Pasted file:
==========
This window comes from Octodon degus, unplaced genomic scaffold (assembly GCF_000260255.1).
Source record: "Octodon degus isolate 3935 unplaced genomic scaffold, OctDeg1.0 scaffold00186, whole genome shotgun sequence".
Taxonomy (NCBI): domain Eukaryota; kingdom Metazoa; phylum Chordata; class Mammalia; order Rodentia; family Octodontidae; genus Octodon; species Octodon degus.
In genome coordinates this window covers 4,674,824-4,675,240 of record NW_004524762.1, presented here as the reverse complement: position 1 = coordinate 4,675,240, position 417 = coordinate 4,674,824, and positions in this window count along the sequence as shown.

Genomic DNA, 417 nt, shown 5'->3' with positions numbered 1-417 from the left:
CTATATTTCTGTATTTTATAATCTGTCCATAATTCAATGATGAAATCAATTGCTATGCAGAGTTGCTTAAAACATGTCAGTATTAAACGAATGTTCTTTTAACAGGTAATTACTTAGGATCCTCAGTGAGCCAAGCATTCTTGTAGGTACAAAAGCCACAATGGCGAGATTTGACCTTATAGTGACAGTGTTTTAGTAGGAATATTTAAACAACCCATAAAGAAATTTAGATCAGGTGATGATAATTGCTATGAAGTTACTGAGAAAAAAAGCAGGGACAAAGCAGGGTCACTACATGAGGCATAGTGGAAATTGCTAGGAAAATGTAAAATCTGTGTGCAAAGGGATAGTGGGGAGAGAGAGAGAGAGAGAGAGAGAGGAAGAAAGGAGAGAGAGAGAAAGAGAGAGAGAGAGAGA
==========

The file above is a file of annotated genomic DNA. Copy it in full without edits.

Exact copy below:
This window comes from Octodon degus, unplaced genomic scaffold (assembly GCF_000260255.1).
Source record: "Octodon degus isolate 3935 unplaced genomic scaffold, OctDeg1.0 scaffold00186, whole genome shotgun sequence".
Taxonomy (NCBI): domain Eukaryota; kingdom Metazoa; phylum Chordata; class Mammalia; order Rodentia; family Octodontidae; genus Octodon; species Octodon degus.
In genome coordinates this window covers 4,674,824-4,675,240 of record NW_004524762.1, presented here as the reverse complement: position 1 = coordinate 4,675,240, position 417 = coordinate 4,674,824, and positions in this window count along the sequence as shown.

Genomic DNA, 417 nt, shown 5'->3' with positions numbered 1-417 from the left:
CTATATTTCTGTATTTTATAATCTGTCCATAATTCAATGATGAAATCAATTGCTATGCAGAGTTGCTTAAAACATGTCAGTATTAAACGAATGTTCTTTTAACAGGTAATTACTTAGGATCCTCAGTGAGCCAAGCATTCTTGTAGGTACAAAAGCCACAATGGCGAGATTTGACCTTATAGTGACAGTGTTTTAGTAGGAATATTTAAACAACCCATAAAGAAATTTAGATCAGGTGATGATAATTGCTATGAAGTTACTGAGAAAAAAAGCAGGGACAAAGCAGGGTCACTACATGAGGCATAGTGGAAATTGCTAGGAAAATGTAAAATCTGTGTGCAAAGGGATAGTGGGGAGAGAGAGAGAGAGAGAGAGAGAGGAAGAAAGGAGAGAGAGAGAAAGAGAGAGAGAGAGAGA